P4G Saskatoon North Partnership for Growth The P4G consists of the Cities of Saskatoon, Warman, and Martensville, the Town of Osler and the Rural Municipality of Corman Park; planning for areas around the afforestation area and West Swale outside of Saskatoon city limits

Richard St. Barbe Baker Afforestation Area is located in Saskatoon, Saskatchewan, Canada north of Cedar Villa Road, within city limits, in the furthest south west area of the city. 52° 06′ 106° 45′
Part SE 23-36-6 – Afforestation Area – 241 Township Road 362-A
Part SE 23-36-6 – SW Off-Leash Recreation Area (Richard St. Barbe Baker Afforestation Area ) – 355 Township Road 362-A
S ½ 22-36-6 Richard St. Barbe Baker Afforestation Area (West of SW OLRA) – 467 Township Road 362-A
NE 21-36-6 “George Genereux” Afforestation Area – 133 Range Road 3063
Wikimapia Map: type in Richard St. Barbe Baker Afforestation Area
Google Maps South West Off Leash area location pin at parking lot
Web page: https://stbarbebaker.wordpress.com
Where is the Richard St. Barbe Baker Afforestation Area? with map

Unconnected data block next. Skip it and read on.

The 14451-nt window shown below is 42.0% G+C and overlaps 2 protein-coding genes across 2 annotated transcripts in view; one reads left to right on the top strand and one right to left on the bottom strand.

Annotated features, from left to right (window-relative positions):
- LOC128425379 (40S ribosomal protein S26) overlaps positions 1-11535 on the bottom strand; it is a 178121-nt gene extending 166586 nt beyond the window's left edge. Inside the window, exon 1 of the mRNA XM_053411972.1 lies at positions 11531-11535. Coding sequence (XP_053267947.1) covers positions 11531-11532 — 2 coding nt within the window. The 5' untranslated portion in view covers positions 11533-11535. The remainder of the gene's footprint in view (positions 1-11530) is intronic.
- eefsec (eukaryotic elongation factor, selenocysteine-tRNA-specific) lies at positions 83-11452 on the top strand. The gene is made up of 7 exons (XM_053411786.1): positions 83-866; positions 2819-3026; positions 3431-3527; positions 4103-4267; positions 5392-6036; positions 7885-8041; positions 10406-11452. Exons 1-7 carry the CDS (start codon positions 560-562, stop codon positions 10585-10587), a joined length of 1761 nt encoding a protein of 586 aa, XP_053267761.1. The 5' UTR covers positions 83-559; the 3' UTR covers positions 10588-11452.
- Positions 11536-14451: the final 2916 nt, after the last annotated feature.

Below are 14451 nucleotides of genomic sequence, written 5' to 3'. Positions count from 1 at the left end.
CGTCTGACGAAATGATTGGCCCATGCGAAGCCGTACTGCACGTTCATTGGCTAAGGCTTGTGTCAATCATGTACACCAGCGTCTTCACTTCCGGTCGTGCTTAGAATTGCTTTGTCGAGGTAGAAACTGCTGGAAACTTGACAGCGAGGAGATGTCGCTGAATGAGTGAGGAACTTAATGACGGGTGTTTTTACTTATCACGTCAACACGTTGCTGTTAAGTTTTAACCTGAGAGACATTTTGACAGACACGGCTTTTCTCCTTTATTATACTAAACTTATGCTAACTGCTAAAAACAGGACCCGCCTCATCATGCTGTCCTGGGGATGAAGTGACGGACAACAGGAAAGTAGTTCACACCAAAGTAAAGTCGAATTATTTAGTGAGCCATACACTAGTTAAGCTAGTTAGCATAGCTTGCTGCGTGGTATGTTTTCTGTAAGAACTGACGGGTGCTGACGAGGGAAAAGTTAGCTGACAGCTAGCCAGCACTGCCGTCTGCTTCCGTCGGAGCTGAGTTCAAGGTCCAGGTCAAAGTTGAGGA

Where is the George Genereux Urban Regional Park (Afforestation Area)? with map

Pinterest richardstbarbeb

Facebook Group Page: Users of the George Genereux Urban Regional Park

Facebook: StBarbeBaker

Facebook group page : Users of the St Barbe Baker Afforestation Area

Facebook: South West OLRA

Twitter: StBarbeBaker

Please help protect / enhance your afforestation areas, please contact the Friends of the Saskatoon Afforestation Areas Inc. (e-mail)

Support the afforestation areas with your donation or membership ($20.00/year).  Please donate by paypal using the e-mail friendsafforestation AT gmail.com, or by using e-transfers  Please and thank you!  Your donation and membership is greatly appreciated.  Members e-mail your contact information to be kept up to date!

QR Code FOR PAYPAL DONATIONS to the Friends of the Saskatoon Afforestation Areas Inc.
Payment Options
Membership : $20.00 CAD – yearly
Membership with donation : $50.00 CAD
Membership with donation : $100.00 CAD

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  The simple act of planting a tree, which is in itself a practical deed, is also the symbol of a far reaching ideal, which is creative in the realm of the Spirit, and in turn reacts upon society, encouraging all to work for the future well being of humanity rather than for immediate gain. Richard St. Barbe Baker